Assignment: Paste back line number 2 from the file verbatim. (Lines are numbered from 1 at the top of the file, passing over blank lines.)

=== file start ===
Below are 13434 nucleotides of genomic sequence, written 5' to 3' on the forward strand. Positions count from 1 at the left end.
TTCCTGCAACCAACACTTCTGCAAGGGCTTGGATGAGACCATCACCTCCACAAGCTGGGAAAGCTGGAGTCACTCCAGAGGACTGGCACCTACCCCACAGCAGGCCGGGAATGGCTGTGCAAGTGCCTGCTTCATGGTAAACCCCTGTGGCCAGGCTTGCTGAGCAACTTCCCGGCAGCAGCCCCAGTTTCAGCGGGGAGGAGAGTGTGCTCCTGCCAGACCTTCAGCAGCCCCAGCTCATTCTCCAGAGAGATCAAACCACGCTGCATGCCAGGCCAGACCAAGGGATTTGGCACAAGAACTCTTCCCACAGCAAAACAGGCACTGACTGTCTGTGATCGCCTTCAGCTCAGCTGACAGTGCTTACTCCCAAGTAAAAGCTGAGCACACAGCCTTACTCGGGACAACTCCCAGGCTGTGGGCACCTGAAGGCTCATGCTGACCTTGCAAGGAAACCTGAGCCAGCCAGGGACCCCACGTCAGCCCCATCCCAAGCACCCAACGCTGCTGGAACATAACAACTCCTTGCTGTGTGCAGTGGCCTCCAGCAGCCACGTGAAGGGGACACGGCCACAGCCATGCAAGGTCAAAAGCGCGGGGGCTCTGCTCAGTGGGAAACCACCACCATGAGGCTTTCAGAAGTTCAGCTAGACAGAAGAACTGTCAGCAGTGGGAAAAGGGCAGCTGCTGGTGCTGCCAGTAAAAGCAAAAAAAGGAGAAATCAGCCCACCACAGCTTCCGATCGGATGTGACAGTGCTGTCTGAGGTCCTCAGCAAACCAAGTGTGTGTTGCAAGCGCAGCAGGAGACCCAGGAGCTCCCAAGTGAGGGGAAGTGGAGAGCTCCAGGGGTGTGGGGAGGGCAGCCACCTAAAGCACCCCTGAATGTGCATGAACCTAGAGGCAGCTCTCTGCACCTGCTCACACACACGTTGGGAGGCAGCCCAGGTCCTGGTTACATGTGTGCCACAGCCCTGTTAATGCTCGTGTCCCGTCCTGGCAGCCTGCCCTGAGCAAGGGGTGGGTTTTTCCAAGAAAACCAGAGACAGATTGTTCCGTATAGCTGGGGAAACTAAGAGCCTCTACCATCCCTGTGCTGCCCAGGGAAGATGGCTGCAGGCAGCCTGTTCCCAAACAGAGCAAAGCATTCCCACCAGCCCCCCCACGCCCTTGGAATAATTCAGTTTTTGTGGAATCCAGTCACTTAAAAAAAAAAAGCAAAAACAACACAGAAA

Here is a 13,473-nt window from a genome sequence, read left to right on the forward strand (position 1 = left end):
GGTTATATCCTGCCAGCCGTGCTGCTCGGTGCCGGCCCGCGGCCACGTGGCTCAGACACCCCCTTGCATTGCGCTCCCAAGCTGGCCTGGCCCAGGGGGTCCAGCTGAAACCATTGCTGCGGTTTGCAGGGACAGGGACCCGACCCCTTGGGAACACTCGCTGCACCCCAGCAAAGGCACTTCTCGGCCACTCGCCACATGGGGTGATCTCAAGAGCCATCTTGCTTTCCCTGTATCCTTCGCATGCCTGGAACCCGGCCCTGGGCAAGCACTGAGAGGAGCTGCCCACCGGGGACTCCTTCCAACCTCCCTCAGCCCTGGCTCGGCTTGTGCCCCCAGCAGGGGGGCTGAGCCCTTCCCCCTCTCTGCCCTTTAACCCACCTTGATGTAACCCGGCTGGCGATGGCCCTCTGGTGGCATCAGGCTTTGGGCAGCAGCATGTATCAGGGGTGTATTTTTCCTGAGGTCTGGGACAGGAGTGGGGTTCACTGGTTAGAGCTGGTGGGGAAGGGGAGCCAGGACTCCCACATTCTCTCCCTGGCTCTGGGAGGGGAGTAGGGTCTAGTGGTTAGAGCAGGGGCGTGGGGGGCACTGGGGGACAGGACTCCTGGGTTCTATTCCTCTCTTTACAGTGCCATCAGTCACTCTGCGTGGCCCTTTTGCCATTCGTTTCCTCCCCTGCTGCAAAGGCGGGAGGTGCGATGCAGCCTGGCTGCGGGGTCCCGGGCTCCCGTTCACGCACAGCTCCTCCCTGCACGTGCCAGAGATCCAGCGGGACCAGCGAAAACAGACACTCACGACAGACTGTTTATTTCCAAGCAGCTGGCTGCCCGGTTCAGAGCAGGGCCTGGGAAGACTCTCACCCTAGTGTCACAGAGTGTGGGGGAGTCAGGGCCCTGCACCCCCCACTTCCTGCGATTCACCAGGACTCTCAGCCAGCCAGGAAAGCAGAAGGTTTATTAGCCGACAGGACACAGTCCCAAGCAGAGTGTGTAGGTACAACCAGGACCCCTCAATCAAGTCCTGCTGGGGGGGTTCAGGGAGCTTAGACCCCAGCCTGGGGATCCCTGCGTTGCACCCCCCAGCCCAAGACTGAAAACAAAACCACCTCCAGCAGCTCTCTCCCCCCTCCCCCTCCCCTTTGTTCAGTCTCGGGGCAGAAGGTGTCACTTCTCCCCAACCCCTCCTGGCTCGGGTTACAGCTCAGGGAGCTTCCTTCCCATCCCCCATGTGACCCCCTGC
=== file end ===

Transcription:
TTCCTGCAACCAACACTTCTGCAAGGGCTTGGATGAGACCATCACCTCCACAAGCTGGGAAAGCTGGAGTCACTCCAGAGGACTGGCACCTACCCCACAGCAGGCCGGGAATGGCTGTGCAAGTGCCTGCTTCATGGTAAACCCCTGTGGCCAGGCTTGCTGAGCAACTTCCCGGCAGCAGCCCCAGTTTCAGCGGGGAGGAGAGTGTGCTCCTGCCAGACCTTCAGCAGCCCCAGCTCATTCTCCAGAGAGATCAAACCACGCTGCATGCCAGGCCAGACCAAGGGATTTGGCACAAGAACTCTTCCCACAGCAAAACAGGCACTGACTGTCTGTGATCGCCTTCAGCTCAGCTGACAGTGCTTACTCCCAAGTAAAAGCTGAGCACACAGCCTTACTCGGGACAACTCCCAGGCTGTGGGCACCTGAAGGCTCATGCTGACCTTGCAAGGAAACCTGAGCCAGCCAGGGACCCCACGTCAGCCCCATCCCAAGCACCCAACGCTGCTGGAACATAACAACTCCTTGCTGTGTGCAGTGGCCTCCAGCAGCCACGTGAAGGGGACACGGCCACAGCCATGCAAGGTCAAAAGCGCGGGGGCTCTGCTCAGTGGGAAACCACCACCATGAGGCTTTCAGAAGTTCAGCTAGACAGAAGAACTGTCAGCAGTGGGAAAAGGGCAGCTGCTGGTGCTGCCAGTAAAAGCAAAAAAAGGAGAAATCAGCCCACCACAGCTTCCGATCGGATGTGACAGTGCTGTCTGAGGTCCTCAGCAAACCAAGTGTGTGTTGCAAGCGCAGCAGGAGACCCAGGAGCTCCCAAGTGAGGGGAAGTGGAGAGCTCCAGGGGTGTGGGGAGGGCAGCCACCTAAAGCACCCCTGAATGTGCATGAACCTAGAGGCAGCTCTCTGCACCTGCTCACACACACGTTGGGAGGCAGCCCAGGTCCTGGTTACATGTGTGCCACAGCCCTGTTAATGCTCGTGTCCCGTCCTGGCAGCCTGCCCTGAGCAAGGGGTGGGTTTTTCCAAGAAAACCAGAGACAGATTGTTCCGTATAGCTGGGGAAACTAAGAGCCTCTACCATCCCTGTGCTGCCCAGGGAAGATGGCTGCAGGCAGCCTGTTCCCAAACAGAGCAAAGCATTCCCACCAGCCCCCCCACGCCCTTGGAATAATTCAGTTTTTGTGGAATCCAGTCACTTAAAAAAAAAAAGCAAAAACAACACAGAAA